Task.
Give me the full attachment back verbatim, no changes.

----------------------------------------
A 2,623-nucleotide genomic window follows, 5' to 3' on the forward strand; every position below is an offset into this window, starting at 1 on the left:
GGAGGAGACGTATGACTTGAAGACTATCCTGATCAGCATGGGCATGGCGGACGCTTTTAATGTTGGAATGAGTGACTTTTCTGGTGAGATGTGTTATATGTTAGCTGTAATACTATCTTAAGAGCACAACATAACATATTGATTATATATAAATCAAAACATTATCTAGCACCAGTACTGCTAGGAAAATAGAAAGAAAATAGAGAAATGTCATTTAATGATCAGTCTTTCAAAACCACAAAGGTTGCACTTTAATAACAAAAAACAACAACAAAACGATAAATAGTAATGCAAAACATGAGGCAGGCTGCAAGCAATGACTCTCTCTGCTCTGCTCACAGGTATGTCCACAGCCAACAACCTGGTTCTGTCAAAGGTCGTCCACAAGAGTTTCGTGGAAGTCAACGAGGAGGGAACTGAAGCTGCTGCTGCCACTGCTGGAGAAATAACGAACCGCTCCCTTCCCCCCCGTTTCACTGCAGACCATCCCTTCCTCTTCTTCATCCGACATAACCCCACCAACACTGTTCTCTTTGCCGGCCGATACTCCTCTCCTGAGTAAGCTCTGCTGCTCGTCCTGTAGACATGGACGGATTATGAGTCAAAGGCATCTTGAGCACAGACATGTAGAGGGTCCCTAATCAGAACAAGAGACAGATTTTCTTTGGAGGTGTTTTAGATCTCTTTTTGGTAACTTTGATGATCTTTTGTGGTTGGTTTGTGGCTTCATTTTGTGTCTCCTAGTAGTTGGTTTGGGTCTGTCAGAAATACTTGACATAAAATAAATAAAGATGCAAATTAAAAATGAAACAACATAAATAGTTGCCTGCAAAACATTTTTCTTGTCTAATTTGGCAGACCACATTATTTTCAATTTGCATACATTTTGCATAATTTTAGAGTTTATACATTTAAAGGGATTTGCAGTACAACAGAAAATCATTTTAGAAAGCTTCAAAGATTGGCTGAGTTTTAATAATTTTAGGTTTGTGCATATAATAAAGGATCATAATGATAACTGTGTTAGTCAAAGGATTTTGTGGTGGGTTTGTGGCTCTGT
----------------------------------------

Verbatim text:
A 2,623-nucleotide genomic window follows, 5' to 3' on the forward strand; every position below is an offset into this window, starting at 1 on the left:
GGAGGAGACGTATGACTTGAAGACTATCCTGATCAGCATGGGCATGGCGGACGCTTTTAATGTTGGAATGAGTGACTTTTCTGGTGAGATGTGTTATATGTTAGCTGTAATACTATCTTAAGAGCACAACATAACATATTGATTATATATAAATCAAAACATTATCTAGCACCAGTACTGCTAGGAAAATAGAAAGAAAATAGAGAAATGTCATTTAATGATCAGTCTTTCAAAACCACAAAGGTTGCACTTTAATAACAAAAAACAACAACAAAACGATAAATAGTAATGCAAAACATGAGGCAGGCTGCAAGCAATGACTCTCTCTGCTCTGCTCACAGGTATGTCCACAGCCAACAACCTGGTTCTGTCAAAGGTCGTCCACAAGAGTTTCGTGGAAGTCAACGAGGAGGGAACTGAAGCTGCTGCTGCCACTGCTGGAGAAATAACGAACCGCTCCCTTCCCCCCCGTTTCACTGCAGACCATCCCTTCCTCTTCTTCATCCGACATAACCCCACCAACACTGTTCTCTTTGCCGGCCGATACTCCTCTCCTGAGTAAGCTCTGCTGCTCGTCCTGTAGACATGGACGGATTATGAGTCAAAGGCATCTTGAGCACAGACATGTAGAGGGTCCCTAATCAGAACAAGAGACAGATTTTCTTTGGAGGTGTTTTAGATCTCTTTTTGGTAACTTTGATGATCTTTTGTGGTTGGTTTGTGGCTTCATTTTGTGTCTCCTAGTAGTTGGTTTGGGTCTGTCAGAAATACTTGACATAAAATAAATAAAGATGCAAATTAAAAATGAAACAACATAAATAGTTGCCTGCAAAACATTTTTCTTGTCTAATTTGGCAGACCACATTATTTTCAATTTGCATACATTTTGCATAATTTTAGAGTTTATACATTTAAAGGGATTTGCAGTACAACAGAAAATCATTTTAGAAAGCTTCAAAGATTGGCTGAGTTTTAATAATTTTAGGTTTGTGCATATAATAAAGGATCATAATGATAACTGTGTTAGTCAAAGGATTTTGTGGTGGGTTTGTGGCTCTGT